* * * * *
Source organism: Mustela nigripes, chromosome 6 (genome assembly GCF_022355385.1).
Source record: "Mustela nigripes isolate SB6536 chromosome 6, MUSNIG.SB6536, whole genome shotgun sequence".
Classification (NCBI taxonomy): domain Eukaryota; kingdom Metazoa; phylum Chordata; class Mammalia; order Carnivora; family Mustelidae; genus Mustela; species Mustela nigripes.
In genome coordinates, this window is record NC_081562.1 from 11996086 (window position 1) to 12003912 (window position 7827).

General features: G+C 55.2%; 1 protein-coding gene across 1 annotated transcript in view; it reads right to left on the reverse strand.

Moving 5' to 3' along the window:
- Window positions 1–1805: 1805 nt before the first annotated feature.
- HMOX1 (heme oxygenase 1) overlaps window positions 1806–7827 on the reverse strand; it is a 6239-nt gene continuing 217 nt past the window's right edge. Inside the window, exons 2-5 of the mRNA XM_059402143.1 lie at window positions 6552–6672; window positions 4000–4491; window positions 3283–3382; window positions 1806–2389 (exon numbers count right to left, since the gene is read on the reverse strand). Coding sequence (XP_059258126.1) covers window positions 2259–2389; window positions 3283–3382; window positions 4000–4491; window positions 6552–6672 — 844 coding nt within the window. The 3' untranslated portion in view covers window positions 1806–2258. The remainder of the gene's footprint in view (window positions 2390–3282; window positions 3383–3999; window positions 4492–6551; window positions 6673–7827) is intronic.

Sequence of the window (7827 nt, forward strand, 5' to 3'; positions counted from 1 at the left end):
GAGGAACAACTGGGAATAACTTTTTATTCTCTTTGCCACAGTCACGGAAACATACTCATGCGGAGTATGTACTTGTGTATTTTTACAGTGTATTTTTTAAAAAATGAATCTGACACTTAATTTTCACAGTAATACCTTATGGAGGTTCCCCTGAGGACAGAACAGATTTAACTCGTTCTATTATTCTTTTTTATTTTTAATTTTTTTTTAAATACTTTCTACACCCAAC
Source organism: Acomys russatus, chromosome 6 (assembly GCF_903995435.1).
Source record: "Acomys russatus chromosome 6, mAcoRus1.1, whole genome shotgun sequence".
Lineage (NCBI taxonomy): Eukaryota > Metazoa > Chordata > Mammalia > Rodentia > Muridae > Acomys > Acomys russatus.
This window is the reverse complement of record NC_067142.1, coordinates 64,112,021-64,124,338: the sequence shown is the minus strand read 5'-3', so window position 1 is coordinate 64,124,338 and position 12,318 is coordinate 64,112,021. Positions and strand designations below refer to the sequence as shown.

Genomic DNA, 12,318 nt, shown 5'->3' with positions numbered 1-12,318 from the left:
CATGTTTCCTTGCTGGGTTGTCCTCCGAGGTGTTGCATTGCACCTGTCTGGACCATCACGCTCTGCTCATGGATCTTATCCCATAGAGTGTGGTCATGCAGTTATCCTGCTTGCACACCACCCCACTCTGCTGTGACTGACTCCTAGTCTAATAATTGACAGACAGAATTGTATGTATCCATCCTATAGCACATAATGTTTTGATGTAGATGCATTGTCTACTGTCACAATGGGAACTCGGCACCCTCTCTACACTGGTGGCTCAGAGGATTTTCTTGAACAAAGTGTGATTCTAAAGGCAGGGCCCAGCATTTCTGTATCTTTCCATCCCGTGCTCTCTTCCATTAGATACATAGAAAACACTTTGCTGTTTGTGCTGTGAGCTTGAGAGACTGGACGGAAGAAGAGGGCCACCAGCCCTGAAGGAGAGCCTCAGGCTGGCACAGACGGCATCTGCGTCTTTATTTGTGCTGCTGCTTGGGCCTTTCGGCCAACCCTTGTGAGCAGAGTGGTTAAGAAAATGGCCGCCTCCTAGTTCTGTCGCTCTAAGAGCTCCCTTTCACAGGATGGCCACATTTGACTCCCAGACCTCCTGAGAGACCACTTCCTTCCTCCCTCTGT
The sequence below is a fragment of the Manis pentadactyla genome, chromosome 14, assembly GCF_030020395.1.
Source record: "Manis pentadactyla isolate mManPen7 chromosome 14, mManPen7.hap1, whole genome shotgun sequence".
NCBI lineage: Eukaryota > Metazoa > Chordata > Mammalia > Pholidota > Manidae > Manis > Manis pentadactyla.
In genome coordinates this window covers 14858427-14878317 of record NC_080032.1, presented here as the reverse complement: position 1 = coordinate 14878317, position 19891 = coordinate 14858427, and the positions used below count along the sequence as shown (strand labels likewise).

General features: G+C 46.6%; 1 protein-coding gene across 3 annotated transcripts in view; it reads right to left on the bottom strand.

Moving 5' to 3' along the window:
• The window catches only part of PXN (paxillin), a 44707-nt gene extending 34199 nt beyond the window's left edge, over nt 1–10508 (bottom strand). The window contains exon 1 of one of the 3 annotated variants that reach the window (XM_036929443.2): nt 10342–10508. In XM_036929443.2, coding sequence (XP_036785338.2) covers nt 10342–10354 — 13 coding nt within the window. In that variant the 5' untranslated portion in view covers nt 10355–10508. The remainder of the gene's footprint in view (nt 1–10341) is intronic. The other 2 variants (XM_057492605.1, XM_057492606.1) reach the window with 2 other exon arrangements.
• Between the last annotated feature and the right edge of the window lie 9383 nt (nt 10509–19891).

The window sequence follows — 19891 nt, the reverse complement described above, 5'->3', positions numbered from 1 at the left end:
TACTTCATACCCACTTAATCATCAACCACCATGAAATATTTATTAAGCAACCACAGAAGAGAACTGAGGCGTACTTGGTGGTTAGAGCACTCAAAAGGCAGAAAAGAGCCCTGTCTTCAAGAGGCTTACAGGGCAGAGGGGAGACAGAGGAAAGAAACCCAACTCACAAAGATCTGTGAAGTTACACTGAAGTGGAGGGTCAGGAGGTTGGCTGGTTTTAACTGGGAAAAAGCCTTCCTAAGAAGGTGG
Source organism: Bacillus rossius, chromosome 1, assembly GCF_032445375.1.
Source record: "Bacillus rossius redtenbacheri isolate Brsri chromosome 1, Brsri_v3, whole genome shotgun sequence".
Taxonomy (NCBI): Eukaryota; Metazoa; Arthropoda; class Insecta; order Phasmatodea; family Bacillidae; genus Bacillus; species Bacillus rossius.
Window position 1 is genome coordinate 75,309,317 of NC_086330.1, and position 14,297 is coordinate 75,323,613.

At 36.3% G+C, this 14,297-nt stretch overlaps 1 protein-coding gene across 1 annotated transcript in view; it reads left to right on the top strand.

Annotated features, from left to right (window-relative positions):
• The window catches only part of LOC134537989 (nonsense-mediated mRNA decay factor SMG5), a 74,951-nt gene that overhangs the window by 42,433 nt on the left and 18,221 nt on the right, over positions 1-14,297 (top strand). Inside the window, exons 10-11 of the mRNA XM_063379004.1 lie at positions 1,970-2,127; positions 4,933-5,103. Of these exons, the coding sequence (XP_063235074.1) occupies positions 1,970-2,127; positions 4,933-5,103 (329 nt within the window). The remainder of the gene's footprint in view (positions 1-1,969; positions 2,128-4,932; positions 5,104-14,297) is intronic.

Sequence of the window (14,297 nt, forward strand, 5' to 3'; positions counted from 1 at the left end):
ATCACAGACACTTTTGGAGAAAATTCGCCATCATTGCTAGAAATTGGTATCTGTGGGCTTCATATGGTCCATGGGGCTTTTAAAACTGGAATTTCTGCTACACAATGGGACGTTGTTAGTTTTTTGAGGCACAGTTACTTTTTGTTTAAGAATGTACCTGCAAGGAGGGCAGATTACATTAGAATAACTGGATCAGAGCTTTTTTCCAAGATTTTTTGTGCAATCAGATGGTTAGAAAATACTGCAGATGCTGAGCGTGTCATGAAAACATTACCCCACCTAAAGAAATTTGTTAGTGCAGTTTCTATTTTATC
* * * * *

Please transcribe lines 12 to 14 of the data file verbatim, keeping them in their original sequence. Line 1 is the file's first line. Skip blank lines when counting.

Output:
Source record: "Acomys russatus chromosome 6, mAcoRus1.1, whole genome shotgun sequence".
Lineage (NCBI taxonomy): Eukaryota > Metazoa > Chordata > Mammalia > Rodentia > Muridae > Acomys > Acomys russatus.
This window is the reverse complement of record NC_067142.1, coordinates 64,112,021-64,124,338: the sequence shown is the minus strand read 5'-3', so window position 1 is coordinate 64,124,338 and position 12,318 is coordinate 64,112,021. Positions and strand designations below refer to the sequence as shown.